Growth of GSM improves banking services in Africa
- 02 June, 2008 15:50
Mobile services are expanding to meet improved demand for electronic banking in Kenya, though some obstacles remain, say users and vendors.
With more people accessing the Internet and mobile phones becoming affordable to everyone, banks have developed products to suit the market, said James Muchiri, director of technology and operations at NIC Bank.
NIC has developed services that allow customers to send a SMS (Short Message Service) from their phones to buy airtime, pay utilities or check balances. Another online service that the bank is implementing permits companies to clear their salaries and do normal transactions without going to a bank.
Banks are integrating their systems through technology provided by software vendors like Fintech, which serves financial institutions in 18 African countries.
As more people subscribe to GSM (Global System for Mobile Communications) services and access the Internet, banks have been forced to build their software around online services and through the mobile phone, said Paul Mbugua, general manager of Fintech.
According to the Kenyan national economic surveys for 2008, Internet usage has risen to 4 million from 2.5 million in 2007. The survey also indicates that 11.4 million Kenyans, about 33 percent of the country's population or 70 percent of adults, own mobile phones.
Because most banks in Kenya have heavily invested in old applications, Fintech provides an interface that allows legacy system integrations. Fintech applications also allow bank customers to use SMS as well as online services.
Fintech software accesses legacy systems through APIs (application programming interfaces), providing online services and does not manage the back-end database and tables.This limits customer information available on the service applications.
Fintech applies ISO (International Standards Organization) code but allows banks to customize the user interface, letting them, for example, choose the language or abbreviations applicable to the services. For instance, a specific ISO code is always associated with balance inquiry, however the bank has the liberty to decide what abbreviation a customer can use to send an SMS and get the account balance.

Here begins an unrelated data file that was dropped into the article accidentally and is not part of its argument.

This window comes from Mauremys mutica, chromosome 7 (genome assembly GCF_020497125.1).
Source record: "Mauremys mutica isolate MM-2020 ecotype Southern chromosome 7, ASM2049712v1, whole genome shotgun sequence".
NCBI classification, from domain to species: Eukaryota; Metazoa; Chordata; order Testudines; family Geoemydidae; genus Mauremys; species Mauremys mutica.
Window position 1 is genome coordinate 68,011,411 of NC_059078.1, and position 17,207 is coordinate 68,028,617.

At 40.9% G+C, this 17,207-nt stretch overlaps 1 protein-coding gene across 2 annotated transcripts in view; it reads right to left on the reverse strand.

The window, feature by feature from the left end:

While the services may have improved access to banking systems, there are several challenges. The charge for the SMS to the bank is usually higher than an ordinary text message. This is because a majority of the banks have not developed a large user base to justify discounted SMSes from mobile service providers. This means they pay the normal costs to the mobile phone company, and they add their costs. A normal text message costs 3.50 Kenya shillings (US$0.06), so the SMS to the bank costs 7 shillings, though it varies by bank.
Pamela Achieng uses the SMS service provided by Equity Bank. She has no problem with the cost but feels that at times the SMS takes too long to respond.
Fintech's Mbugua said that the SMS service can seem slow but diagnosing the problem is difficult because of the message process' many steps. The message is first sent to the phone company's servers, then to the bank servers and finally goes through a modem that decodes the message for the computer interface. Then a response has to be sent back.
To make the process faster and more efficient, Mbugua said all banks should connect to one common server on a P-to-P (peer-to-peer) network, meaning that the main connection will be between the mobile company servers and the common server.
However, NIC's Muchiri said that the bank seldom receives such complaints and always alerts the mobile phone companies about such issues.
Kenya also has Internet connectivity problems. Internet browsers can take too long to load a page, and sometimes the process ends before completion, which has made many Kenyans fear online transactions.
"With the Internet, you may not know whether the transaction has gone through or not. Sometimes the Internet is down for 10 minutes, it is not safe for now. I am more comfortable using SMS," says Achieng.